We Could Learn a Lesson from Soldiers

I spent these last two weeks helping soldiers prepare for deployment. Namely, my job as a Chaplain Candidate was to ensure that the religious preference of the soldier was the same as what we had in the system. Between seeing over a hundred soldiers each day and just my general encounters with the soldiers at the range or on the way to eat, I was once again struck by the caliber of our soldiers.

I made a trip out to the grenade range  and talked with a group of soldiers sitting out in the hot and humid Oklahoma afternoon sun. They had found some shade underneath a vehicle and had proceeded to prop, sit, or lay down in whatever fashion they could wearing full body armor. The comment that I kept hearing over and over was, “Yeah, we’re hot, but it’s gonna be hotter over there.” Instead of complaining about the stifling heat, the lack of shade, or the headache inducing grenade concussion these soldiers made the best of an uncomfortable situation.

I know the military can often be difficult with its countless rules and regulations and endless piles of paperwork, but when you actually get to spend time with the men and women who make up the ranks of our military you start to realize how amazing these people are.

The soldiers that I spent the last two weeks with are preparing to spend a large amount of time away from family, friends, safety, and comfort. They are putting their lives on hold so that you can live your life without interruption. They are sacrificing their comfort so that you don’t have to. Perhaps the most amazing and most telling thing is that they are doing it with a positive attitude and optimistic outlook.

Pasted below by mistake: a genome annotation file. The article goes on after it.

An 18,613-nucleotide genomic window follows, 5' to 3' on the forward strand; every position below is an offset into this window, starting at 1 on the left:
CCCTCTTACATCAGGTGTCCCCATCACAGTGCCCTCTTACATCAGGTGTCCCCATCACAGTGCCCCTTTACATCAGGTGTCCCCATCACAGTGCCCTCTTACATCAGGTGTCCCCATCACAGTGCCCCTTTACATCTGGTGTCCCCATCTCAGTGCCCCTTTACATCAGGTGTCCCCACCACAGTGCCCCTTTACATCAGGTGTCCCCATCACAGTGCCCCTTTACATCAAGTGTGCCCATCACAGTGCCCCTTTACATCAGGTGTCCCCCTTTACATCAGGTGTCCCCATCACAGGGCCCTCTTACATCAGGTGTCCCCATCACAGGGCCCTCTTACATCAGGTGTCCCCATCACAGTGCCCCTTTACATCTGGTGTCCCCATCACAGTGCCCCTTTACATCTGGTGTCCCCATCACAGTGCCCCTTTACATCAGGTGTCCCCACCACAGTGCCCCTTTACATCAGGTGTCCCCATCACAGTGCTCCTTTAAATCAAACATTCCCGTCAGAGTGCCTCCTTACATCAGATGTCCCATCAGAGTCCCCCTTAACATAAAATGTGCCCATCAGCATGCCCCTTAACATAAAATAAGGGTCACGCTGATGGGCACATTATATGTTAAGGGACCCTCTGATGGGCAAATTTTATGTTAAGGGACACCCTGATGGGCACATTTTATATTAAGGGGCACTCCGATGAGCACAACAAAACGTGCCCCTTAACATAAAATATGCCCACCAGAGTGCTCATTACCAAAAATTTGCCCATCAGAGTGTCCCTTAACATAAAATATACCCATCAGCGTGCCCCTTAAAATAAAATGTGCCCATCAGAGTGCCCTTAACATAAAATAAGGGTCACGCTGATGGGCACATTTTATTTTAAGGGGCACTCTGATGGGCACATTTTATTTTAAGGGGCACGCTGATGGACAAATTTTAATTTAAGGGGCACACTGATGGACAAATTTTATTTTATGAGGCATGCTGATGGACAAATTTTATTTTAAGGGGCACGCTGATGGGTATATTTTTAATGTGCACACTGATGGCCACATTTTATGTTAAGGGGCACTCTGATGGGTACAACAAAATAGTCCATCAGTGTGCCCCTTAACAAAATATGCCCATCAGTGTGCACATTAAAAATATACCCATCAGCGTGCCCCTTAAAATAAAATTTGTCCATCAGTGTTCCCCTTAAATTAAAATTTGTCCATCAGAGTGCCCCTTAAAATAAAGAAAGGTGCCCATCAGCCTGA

The American public is able to live in such comfort and security because there are a select few in this country willing to give up such niceties, put on a uniform, and throw themselves between those who wish to destroy this country and the people of America. They do this day after day, no matter what the public thinks of them, even if they are never thanked, and even if the political climate has changed; they are still there doing their job quietly, professionally, and persistently.

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2 thoughts on “We Could Learn a Lesson from Soldiers

  1. You know, they say it’s a thankless job. That’s no lie.
    I always see the cliche yellow ribbon Support The Troops magnets all over, but I wonder how many of them are sincere. I wonder if they have someone in the line of fire. I wonder if they have ever sent a care package or a letter.
    Of all the things I have mixed feelings about, the one thing that hits me the hardest is the morale of soldiers. What are you supposed to say to a combat vet? I had people thank me left and right when I came back. Honestly, thanks isn’t what I wanted to hear. Welcome home or I’m glad you’re back would have been fine.
    I don’t know. I try to evaluate everything I did and put it into some kind of real context, but it all seemed so jumbled. Maybe I should just stop trying to think so hard about it and be glad God allowed me another chance.
    What do you think, Sir?

  2. Thanks for the comment. I too have struggled with what to say when I get the “Thanks for your service” line. Usually the best I can come up with is “You’re welcome” or “Just doing my job.”

    I think there are two things that make it hard for me to come up with an answer: 1. I do just see myself as doing my job. I’m not some hero. I’m just a normal guy with a slightly more risky occupation than most. 2. I wonder how many of the people who offer their thanks so readily really try to understand the sacrifices soldiers make every day.

    I really don’t know. This I can say for sure though… when a veteran of a previous war says “thanks for your service” I know that I can look them in the eye and thank them right back because a veteran, unlike so many in this country today, knows what it means to serve and sacrifice.

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